Tumut real estate agent Lorraine Wysman has sold nearly as many properties in Talbingo since Thursday as she normally does in a year.
Speculators began targeting the tiny southern NSW town after Prime Minister Malcolm Turnbull announced a potential $2 billion expansion of the Snowy Hydro scheme.
Ms Wysman, who is president of the local business chamber, said she had sold five properties in the village of 241 people since the announcement.
"I've got staff who live there and they can't believe it," she said.
"We had 10 properties and three blocks of land for sale, so it's really put a big chink in our listings.
"One particular property sold without an inspection, another chap came from Sydney on Saturday and bought, and went home again.
"Obviously they're speculating, but Talbingo is beautiful anyway, all year round.
"We can't believe the number of phone calls and think we'll probably sell another couple of properties this week."
Ms Wysman said there was a buzz around the community, which saw potential from employment and business opportunities associated with the development.
She said the chamber would seek talks with Snowy Hydro about local jobs and procurement.
Snowy Hydro hasn't decided the final location of its pumped storage project, but a spokesman confirmed the link from Tantangara to Talbingo was frontrunner.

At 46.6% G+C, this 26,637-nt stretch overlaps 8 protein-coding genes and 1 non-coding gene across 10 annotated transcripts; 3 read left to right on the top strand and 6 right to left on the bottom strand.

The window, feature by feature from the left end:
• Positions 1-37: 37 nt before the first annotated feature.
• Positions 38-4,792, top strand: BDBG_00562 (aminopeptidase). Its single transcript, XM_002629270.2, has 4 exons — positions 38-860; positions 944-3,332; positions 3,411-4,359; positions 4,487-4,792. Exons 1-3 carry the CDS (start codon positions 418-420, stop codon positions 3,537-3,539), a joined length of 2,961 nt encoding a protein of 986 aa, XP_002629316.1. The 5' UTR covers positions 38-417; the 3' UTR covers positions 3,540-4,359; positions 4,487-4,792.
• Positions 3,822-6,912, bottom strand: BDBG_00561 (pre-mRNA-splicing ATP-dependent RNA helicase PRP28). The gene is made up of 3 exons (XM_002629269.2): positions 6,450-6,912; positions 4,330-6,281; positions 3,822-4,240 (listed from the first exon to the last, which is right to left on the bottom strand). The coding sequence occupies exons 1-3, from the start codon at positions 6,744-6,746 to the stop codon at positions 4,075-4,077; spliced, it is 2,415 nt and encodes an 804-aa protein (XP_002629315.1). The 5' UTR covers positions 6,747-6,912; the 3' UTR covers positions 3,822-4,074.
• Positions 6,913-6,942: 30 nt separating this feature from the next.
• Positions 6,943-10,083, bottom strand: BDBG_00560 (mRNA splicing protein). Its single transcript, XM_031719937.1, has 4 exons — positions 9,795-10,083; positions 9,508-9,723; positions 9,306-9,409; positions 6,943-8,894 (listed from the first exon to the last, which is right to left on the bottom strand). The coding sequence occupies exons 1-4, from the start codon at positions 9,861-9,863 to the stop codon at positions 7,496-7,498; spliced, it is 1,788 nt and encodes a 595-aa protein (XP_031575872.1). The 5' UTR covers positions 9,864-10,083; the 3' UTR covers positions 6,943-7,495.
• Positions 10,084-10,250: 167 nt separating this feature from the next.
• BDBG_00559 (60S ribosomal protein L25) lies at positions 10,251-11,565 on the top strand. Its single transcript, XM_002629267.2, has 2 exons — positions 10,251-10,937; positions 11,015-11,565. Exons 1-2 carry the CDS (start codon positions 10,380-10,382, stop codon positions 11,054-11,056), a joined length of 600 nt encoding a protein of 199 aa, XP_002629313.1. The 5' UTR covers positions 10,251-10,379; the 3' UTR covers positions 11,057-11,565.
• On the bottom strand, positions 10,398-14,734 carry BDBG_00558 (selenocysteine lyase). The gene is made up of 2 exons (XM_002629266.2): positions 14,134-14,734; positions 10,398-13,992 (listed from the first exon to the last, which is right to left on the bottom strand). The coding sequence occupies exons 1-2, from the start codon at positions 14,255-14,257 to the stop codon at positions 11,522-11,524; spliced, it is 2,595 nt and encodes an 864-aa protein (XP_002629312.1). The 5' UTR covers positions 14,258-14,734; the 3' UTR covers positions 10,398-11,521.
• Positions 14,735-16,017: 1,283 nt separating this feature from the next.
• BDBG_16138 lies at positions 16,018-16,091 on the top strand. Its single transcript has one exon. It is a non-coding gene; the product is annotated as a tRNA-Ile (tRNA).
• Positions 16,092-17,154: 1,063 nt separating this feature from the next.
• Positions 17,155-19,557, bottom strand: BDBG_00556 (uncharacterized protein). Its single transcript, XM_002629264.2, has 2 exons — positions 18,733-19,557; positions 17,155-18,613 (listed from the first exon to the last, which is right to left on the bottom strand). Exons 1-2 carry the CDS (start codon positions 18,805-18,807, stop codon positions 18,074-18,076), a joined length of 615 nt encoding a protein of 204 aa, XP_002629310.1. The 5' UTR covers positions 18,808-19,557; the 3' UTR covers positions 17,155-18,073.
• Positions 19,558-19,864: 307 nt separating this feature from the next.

"The feasibility study will enable clearer requirements to determined, however we expect that hundreds of jobs could be created during construction," she said.
"There will be the need to draw in a range of expertise for the study and during construction."
Former Tumut deputy mayor Scott Stevenson said the town was ready and able to handle an influx of workers.
"Any investment in our region is great and if it's green energy it's even better," he said.
"A lot of local businesses should get work out of it. There are engineering skills in the area and civil contractors who will hopefully benefit. It's fantastic."
Mr Stevenson said Tumut would be an ideal hub for the development.
"We've got a billion dollar mill; we handled that when it was under construction," he said.
"When it's shut down for maintenance there can be up to a thousand workers come to town. Tumut has no problems handling that."
State MP for Wagga Wagga Daryl Maguire said the hydro expansion would be an iconic national project.
"It's a winner in every respect," he said.
"For every dollar invested there's a multiplier of 2.8 for the region. They're estimating up to 500 jobs could be created.
"If that's direct jobs you could easily triple the economic benefit."
Retired electrical engineer and former Snowy Hydro worker Cris Piper, 65, from Adelong blames politicians for Australia's energy malaise, but welcomed the proposed development.
"The only reason it didn't go ahead in the 60s or 70s was the cost," he said.
"Governments at the time weren't interested and it got shelved on two occasions.
"It will work, but it's not the answer to the whole problem.
"The answer to the whole show is they've got to get some balls and put some regulation in."